The Client-centred Blog
Finding your life’s purpose
I was an enthusiastic devourer of self-help and personal development material for well over twenty years, although I have now been in healthy recovery for nearly seven years now.
During my addiction I always noticed how much material there is on finding your life’s purpose.
Have you ever noticed this?
It is a very seductive idea because we associate having a meaningful purpose with a greater sense of being alive.
We have all seen people and businesses that, with a grand purpose, accomplish amazing things and have extraordinary levels of inspiration, passion and energy.
If you reflect on your own life I am sure you have experienced times when your life was rich with meaning and purpose; times when you were at your very best and felt unstoppable.
It was Steve Jobs who, in a much-publicised address to students at Stanford, said:
“You’ve got to find what you love…. The only way to do great work is to love what you do. If you haven’t found it yet, keep looking, and don’t settle.”
Countless others have said something similar. We are lead to believe that our purpose, the thing that will light us up, is somewhere ‘out there’ and independent of us and that we must keep looking until we find it.
Just like Steve Jobs did. Or Ellen MacArthur, J K Rowling or Lewis Hamilton.
But whoa – hold on a moment.
What if you keep looking and do not find ‘it’? What then?
There must be millions of people who listen to this kind of advice, fail to find ‘the thing’ and conclude that they just have not been fortunate enough to come across it. So, they have a sense of something missing in their life.
It turns out that all this helpful advice was pointing us in the wrong direction.
Your purpose is not out there.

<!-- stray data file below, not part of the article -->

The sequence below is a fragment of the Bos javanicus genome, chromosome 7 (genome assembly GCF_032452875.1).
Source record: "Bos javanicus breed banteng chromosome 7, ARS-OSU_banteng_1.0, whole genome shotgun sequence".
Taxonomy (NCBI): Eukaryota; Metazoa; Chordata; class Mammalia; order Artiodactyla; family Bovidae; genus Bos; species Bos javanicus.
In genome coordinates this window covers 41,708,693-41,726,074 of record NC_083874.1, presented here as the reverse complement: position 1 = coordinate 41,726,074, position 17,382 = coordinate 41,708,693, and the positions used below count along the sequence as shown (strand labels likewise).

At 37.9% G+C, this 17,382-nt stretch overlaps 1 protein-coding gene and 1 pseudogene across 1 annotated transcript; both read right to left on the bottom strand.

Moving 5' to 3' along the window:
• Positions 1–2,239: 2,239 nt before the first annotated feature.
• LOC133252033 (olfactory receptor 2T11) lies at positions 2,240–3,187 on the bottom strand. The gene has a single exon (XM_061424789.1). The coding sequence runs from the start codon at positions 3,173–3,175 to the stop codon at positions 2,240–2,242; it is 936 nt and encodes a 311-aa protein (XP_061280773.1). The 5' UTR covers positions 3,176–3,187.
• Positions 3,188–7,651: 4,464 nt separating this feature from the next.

The problem is that whilst finding your purpose may seem like good idea it actually points you away from your true sense of purpose because it is making purpose into a thing.
The idea of our purpose being external and independent of us is exactly what gets in the way of a feeling of purpose.
The fact is that our inner world and our outer world have no connection to each other whatsoever (even though this can be difficult to grasp, initially).
A circumstance, cause or activity does not give you the feeling. Our purpose is not floating around in the world somewhere, just waiting for us and ‘it’ to be united, so we can disappear off in to the sunset together.
This is not how life works.
We work from the inside-out. Not the outside-in. Purpose is realised, not found.
A sense of purpose, of being really alive and engaged in life, is the natural consequence of a free and present mind.
And it is only ever one thought away and, therefore, available to you right now.
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ABOUT THE AUTHOR
John Dashfield spent 14 years as a self-employed adviser. Since 2006 he has been a coach, mentor and author helping advisers create transformations in their business and personal lives.